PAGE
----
An $800,000 grant from The Andrew W. Mellon Foundation will support Wesleyan’s College of the Environment (COE) for the next four years.
Wesleyan’s faculty and administration approved the COE in 2009 to graduate students who have engaged with critical environmental issues from a variety of disciplinary perspectives; who are sensitive to how those issues are connected to social and political concerns; who can interpret scientific information correctly; and who can communicate conclusions effectively and honestly.
The Mellon Foundation grant will support funding for post-doctoral teaching fellows, visiting COE fellows, new faculty modules, undergraduate research and a new Collaborative Research Initiative internship.
“The COE’s innovative combination of advanced research and undergraduate learning promises to be a model for how liberal arts education can make meaningful contributions to the pressing environmental challenges facing this country and the world,” says Barry Chernoff, chair of the Environmental Studies Program, the Robert Schumann Professor of Environmental Studies, director of the College of the Environment and professor of biology.
COE undergraduates will gather with Mellon-supported faculty fellows and post-doctoral fellows in a COE think tank to explore a particular environmental issue of critical importance. The inaugural think tank, approved for the 2010-2011 academic year, includes Gary Yohe, the Woodhouse/Sysco Professor of Economics, professor of environmental studies; Gina Ulysse, associate professor of anthropology, associate professor of African American studies, associate professor of feminist, gender and sexuality studies; and Dana Royer, assistant professor of environmental studies, assistant professor of earth and environmental sciences.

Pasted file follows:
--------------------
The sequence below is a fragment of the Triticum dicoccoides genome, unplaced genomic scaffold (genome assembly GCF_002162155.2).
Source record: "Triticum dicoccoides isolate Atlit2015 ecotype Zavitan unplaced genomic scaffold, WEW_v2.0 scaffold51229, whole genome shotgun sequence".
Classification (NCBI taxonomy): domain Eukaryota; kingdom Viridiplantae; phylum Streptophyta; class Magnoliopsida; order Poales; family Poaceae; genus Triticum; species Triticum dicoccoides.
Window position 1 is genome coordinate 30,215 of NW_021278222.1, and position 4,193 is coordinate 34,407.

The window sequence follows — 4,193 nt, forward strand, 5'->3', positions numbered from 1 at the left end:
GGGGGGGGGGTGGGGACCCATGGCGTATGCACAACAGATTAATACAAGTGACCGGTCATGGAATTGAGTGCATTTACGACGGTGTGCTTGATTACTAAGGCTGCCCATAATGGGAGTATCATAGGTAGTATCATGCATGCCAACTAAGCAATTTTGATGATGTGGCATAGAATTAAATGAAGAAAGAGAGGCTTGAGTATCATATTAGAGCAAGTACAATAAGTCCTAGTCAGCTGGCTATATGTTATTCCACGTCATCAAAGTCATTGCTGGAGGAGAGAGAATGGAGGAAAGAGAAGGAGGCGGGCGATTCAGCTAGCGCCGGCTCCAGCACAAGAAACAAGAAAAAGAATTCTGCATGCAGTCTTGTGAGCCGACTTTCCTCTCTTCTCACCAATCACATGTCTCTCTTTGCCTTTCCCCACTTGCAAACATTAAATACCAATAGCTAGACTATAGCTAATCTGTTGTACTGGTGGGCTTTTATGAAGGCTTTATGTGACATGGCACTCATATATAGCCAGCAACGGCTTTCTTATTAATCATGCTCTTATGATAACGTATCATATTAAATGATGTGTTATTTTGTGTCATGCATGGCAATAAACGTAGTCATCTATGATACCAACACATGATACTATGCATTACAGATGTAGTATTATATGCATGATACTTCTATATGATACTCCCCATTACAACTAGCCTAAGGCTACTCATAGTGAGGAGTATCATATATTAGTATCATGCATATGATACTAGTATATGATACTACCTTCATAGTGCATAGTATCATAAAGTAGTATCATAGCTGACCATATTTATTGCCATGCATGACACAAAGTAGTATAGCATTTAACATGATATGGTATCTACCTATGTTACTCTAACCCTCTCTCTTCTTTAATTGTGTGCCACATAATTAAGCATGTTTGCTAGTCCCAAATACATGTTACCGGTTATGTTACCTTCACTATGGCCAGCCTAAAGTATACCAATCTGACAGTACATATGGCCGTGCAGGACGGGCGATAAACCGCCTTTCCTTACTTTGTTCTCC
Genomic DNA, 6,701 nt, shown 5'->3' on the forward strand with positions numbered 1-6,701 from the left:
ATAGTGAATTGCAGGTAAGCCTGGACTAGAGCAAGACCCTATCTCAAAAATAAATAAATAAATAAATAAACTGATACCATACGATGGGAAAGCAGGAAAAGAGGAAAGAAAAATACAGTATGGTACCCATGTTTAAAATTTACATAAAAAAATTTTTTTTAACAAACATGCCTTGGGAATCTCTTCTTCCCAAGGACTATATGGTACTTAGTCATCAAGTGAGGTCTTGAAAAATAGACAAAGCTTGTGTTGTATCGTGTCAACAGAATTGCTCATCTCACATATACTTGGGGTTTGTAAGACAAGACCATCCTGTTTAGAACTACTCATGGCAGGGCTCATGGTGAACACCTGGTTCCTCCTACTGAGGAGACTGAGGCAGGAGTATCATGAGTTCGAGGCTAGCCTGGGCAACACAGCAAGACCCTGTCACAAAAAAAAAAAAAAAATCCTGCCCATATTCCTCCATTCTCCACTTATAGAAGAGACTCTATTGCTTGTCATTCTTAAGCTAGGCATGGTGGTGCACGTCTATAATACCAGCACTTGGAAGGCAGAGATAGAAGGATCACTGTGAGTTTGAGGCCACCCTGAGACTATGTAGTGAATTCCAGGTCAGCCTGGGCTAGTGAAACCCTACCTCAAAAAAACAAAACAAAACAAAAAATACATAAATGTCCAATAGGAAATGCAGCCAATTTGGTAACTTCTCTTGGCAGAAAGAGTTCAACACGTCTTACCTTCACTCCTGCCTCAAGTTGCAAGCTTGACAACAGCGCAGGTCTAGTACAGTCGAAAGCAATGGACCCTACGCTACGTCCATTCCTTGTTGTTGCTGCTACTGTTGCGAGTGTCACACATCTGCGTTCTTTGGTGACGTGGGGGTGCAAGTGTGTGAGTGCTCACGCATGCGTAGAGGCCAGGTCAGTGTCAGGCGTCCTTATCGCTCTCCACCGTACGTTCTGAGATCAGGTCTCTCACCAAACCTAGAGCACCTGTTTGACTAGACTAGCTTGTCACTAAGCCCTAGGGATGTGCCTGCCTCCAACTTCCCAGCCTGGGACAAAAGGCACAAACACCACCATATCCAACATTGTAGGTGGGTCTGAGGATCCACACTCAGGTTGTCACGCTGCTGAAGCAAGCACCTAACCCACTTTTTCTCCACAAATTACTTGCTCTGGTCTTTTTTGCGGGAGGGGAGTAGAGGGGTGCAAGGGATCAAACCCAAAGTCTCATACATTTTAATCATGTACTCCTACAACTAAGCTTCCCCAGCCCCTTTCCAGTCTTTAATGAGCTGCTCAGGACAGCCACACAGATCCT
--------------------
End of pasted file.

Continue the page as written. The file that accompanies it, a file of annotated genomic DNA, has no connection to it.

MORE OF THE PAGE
Together they have selected the theme: “Vulnerability of social, economic and natural systems to multiple sources of external stress.”
“The aims of the think tank are to generate a deeper understanding of the issue from a variety of perspectives and produce scholarly works that will influence national/international thinking and action,” Chernoff explains.
The grant also will support a new Collaborative Research Initiative internship that will place students in research positions with governmental agencies, non-governmental or academic organizations around the world. This program will provide promising students with life-changing experiences and give them career-building contacts useful as they deal with environmental issues long into the future.
The Mellon Foundation grant will support Wesleyan faculty to develop modules from their research expertise for the Collaborative Research Initiative. The use of modules will help to develop a curriculum with tools relevant to a spectrum of environmental studies disciplines. The modules will be developed into web-based tools by the post-doctoral fellows. These faculty will help to mentor students in the sophomore/junior colloquium, guiding them in the completion of their semester-long research projects.
More information on the COE is online at http://www.wesleyan.edu/coe/about.html.